News account by ProPublica and NPR lacks "balance, context and accuracy," Red Cross says
Report: Red Cross collected $488 million in donations but built only six homes in Haiti
Red Cross says it "provided more than 132,000 people with safe and durable housing"
The American Red Cross is disputing a news account that alleged serious shortcomings in the relief agency’s aid to Haiti after the catastrophic 2010 earthquake, including how the group received $488 million in donations but built only six permanent homes.
The Red Cross called the report by ProPublica and National Public Radio as lacking in “balance, context and accuracy … which follows the pattern of all their previous Red Cross stories.”
“It is particularly disappointing to see our work misrepresented, considering we answered more than 100 questions in writing and provided an interview with the head of our international programs,” a Red Cross statement said.
‘Constant upheaval’ of staff and other problems
The investigative account asserted that the Red Cross faced “constant upheaval” of staff in Haiti, a “pattern” of “botched delivery of aid” and “an overreliance on foreigners who could not speak French or Creole.”
The Red Cross also lacked expertise to carry out its own projects in Haiti and instead gave donors’ money to other groups to do the work, escalating costs of overhead and management, which in one case added up to a third of a project’s budget, the news outlets said in their account published Wednesday.
The outlets also cited a 2013 U.S. Government Accountability Office report that found a Red Cross-USAID partnership to build homes didn’t develop “because of the delays in securing land title and because of turnover in Red Cross leadership that resulted in shifting approaches to housing in Haiti,” the GAO study said. The U.S. Agency for International Development fights global poverty and promotes democracy.
The Red Cross, however, said its overall programs provided clean water and sanitation in Haiti and moved “more than 100,000 people out of makeshift tents into safe and improved housing.”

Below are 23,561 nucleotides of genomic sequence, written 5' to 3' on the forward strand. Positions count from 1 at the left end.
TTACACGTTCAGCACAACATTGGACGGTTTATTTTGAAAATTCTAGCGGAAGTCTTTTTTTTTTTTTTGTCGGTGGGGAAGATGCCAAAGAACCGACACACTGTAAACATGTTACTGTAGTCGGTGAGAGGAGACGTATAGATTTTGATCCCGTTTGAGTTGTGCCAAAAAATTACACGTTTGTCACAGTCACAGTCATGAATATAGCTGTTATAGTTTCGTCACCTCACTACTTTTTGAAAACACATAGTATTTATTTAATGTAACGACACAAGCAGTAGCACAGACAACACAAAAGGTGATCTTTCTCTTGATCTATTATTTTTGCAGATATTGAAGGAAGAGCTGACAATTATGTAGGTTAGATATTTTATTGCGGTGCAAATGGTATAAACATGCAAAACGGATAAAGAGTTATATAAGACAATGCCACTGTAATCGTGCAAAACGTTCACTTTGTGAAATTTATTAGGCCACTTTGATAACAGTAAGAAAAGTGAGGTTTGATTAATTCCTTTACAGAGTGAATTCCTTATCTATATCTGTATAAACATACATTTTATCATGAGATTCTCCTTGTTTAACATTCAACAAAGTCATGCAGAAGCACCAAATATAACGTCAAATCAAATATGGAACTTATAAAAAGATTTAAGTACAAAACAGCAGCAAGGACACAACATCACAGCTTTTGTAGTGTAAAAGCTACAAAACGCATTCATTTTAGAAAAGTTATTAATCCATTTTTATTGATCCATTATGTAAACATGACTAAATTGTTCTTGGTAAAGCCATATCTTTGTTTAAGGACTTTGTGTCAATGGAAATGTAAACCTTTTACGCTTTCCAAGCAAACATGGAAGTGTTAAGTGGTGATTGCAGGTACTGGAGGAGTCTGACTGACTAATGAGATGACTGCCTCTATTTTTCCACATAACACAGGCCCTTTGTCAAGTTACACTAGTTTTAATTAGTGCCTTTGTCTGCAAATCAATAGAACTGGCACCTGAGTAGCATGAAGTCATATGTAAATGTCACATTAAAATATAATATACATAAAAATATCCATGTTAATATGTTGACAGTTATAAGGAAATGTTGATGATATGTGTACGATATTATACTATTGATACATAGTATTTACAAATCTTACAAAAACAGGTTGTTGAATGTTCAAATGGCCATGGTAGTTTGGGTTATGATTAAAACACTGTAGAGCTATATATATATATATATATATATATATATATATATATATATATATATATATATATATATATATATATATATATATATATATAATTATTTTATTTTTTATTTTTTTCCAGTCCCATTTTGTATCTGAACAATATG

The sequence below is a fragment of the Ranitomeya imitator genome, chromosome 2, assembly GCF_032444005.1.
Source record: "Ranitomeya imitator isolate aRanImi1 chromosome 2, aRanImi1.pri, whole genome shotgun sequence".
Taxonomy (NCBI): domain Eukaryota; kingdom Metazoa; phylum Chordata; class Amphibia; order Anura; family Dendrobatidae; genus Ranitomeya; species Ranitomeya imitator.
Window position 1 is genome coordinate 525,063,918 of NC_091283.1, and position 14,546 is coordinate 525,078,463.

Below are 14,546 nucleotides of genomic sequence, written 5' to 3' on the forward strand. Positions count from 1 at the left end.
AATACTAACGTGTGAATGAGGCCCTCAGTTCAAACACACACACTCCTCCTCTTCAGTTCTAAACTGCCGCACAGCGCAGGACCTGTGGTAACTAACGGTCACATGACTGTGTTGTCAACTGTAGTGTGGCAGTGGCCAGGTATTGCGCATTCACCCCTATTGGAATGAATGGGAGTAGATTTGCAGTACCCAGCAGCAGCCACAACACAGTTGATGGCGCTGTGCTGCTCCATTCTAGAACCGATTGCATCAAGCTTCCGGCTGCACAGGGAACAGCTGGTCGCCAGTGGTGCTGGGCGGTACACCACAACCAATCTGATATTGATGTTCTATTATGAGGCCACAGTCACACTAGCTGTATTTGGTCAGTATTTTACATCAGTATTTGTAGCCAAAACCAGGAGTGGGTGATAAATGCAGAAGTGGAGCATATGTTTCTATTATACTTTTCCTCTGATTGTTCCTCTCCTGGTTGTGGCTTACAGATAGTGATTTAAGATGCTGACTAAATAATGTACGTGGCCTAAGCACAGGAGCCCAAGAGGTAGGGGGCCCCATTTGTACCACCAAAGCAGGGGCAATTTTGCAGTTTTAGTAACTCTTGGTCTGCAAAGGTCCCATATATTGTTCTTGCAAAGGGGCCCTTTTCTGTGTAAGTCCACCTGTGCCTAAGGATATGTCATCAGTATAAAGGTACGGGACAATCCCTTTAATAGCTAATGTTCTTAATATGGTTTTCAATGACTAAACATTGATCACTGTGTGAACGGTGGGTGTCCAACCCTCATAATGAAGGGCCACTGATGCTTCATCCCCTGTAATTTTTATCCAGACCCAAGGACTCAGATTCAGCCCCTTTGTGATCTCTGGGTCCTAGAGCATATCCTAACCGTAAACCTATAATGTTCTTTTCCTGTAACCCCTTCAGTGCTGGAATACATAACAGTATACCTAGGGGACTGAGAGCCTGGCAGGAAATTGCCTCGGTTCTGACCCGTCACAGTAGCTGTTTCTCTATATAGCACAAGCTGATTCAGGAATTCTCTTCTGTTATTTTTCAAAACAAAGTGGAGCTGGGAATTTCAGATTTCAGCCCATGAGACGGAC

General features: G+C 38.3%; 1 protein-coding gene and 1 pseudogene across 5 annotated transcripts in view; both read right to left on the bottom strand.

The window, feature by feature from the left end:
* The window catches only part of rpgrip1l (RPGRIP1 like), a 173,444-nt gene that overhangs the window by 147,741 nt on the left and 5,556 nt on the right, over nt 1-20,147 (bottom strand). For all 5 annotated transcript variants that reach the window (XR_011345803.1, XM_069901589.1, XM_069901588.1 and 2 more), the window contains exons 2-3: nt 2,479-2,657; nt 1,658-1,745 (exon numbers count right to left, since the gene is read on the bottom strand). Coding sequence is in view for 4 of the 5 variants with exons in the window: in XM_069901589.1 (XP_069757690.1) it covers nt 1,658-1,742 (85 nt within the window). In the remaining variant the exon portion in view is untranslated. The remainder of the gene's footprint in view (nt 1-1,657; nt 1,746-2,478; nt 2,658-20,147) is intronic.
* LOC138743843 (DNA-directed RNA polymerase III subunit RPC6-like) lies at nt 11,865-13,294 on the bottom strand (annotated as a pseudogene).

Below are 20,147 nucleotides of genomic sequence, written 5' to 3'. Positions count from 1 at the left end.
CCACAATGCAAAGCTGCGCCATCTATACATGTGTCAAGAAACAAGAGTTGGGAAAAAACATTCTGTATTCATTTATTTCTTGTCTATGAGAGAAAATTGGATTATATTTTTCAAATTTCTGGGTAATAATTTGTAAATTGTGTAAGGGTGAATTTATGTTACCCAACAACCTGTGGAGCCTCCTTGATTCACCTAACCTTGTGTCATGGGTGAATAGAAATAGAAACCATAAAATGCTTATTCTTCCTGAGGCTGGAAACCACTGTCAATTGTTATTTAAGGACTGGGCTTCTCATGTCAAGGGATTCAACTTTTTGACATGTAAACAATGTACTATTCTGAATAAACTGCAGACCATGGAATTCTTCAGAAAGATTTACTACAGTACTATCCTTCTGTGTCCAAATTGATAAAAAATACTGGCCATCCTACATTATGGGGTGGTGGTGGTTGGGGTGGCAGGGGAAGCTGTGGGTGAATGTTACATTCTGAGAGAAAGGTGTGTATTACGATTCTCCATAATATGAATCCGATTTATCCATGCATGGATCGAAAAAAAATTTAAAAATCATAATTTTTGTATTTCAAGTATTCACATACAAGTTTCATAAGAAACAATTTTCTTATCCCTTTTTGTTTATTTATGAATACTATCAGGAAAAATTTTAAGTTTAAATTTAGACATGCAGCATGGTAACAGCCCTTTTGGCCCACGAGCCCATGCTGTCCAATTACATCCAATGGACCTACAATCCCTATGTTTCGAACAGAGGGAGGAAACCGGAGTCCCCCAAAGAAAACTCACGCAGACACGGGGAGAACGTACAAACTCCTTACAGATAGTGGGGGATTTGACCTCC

“Despite the most challenging conditions, including changes in government, lack of land for housing, and civil unrest, our hardworking staff – 90 percent of whom are Haitians – continue to meet the long-term needs of the Haitian people. While the pace of progress is never as fast as we would like, Haiti is better off today than it was five years ago,” the Red Cross said.
Red Cross official quit
The relief agency described several of the news account’s assertions as “myths.”
About purportedly building only six new homes, the agency said it “has provided more than 132,000 people with safe and durable housing.”
“When we could not secure land to provide new housing, we focused on safe housing with a wide spectrum of choices, not a one-size-fits all plan (rental subsidies, repairs and retrofitting of existing homes, as well as teaching people how to repair their homes),” the Red Cross said in a statement.
The news story relied on Red Cross internal documents, field reporting in Haiti and interviews with Haitian and former Red Cross officials, including the agency’s former chief of the Haitian shelter program, Lee Malany.
Malany quit after agency officials “did not seem to have any idea how to spend millions of dollars set aside for housing,” according to the outlets’ report.
Controversy over transparency
The Red Cross also declined repeatedly to disclose details on how exactly money was spent in Haiti and instead provided only broad categories of expenditures, despite a pledge by CEO Gail McGovern that her agency would “lead the effort in transparency,” the news report said.
A CNN review of the Red Cross’ tax filings from July 2010 to June 2014 shows no detailed expenditures for its numerous relief programs, including in Haiti.
Those documents, called Form 990, do show details on salaries, including McGovern’s $597,961 total compensation in the most recent filing.
The Red Cross said it annually reports online how donor dollars are spent according to sector and seven priorities: emergency relief, shelter, health, water and sanitation, livelihoods, disaster preparedness, and cholera prevention.
Accusations that “details of Red Cross spending are so broad as to be useless” is a myth, the agency said.
Red Cross: 91 cents of every dollar goes to services
The Red Cross also disputed accusations about internal problems and delayed services and asserted that staff turnover rate was “relatively low” and “consistent” with other humanitarian organizations in Haiti.
The agency said 91 cents of every donated dollar goes to programs and services, and partnering organizations also have low expenses.
“It is more cost effective to rely on the expertise of partners than if we tried to build and staff these programs from scratch,” the Red Cross said.
A 7.0-magnitude earthquake killed between 230,000 and 316,000 people in Haiti in 2010 and left 1.5 million people displaced in the immediate aftermath. A subsequent cholera outbreak killed more than 8,500 people.
In all, more than $13 billion in aid has been allocated to Haiti by multilateral and bilateral agencies from 2010 to 2020, according to the U.N. Office of the Special Envoy for Haiti.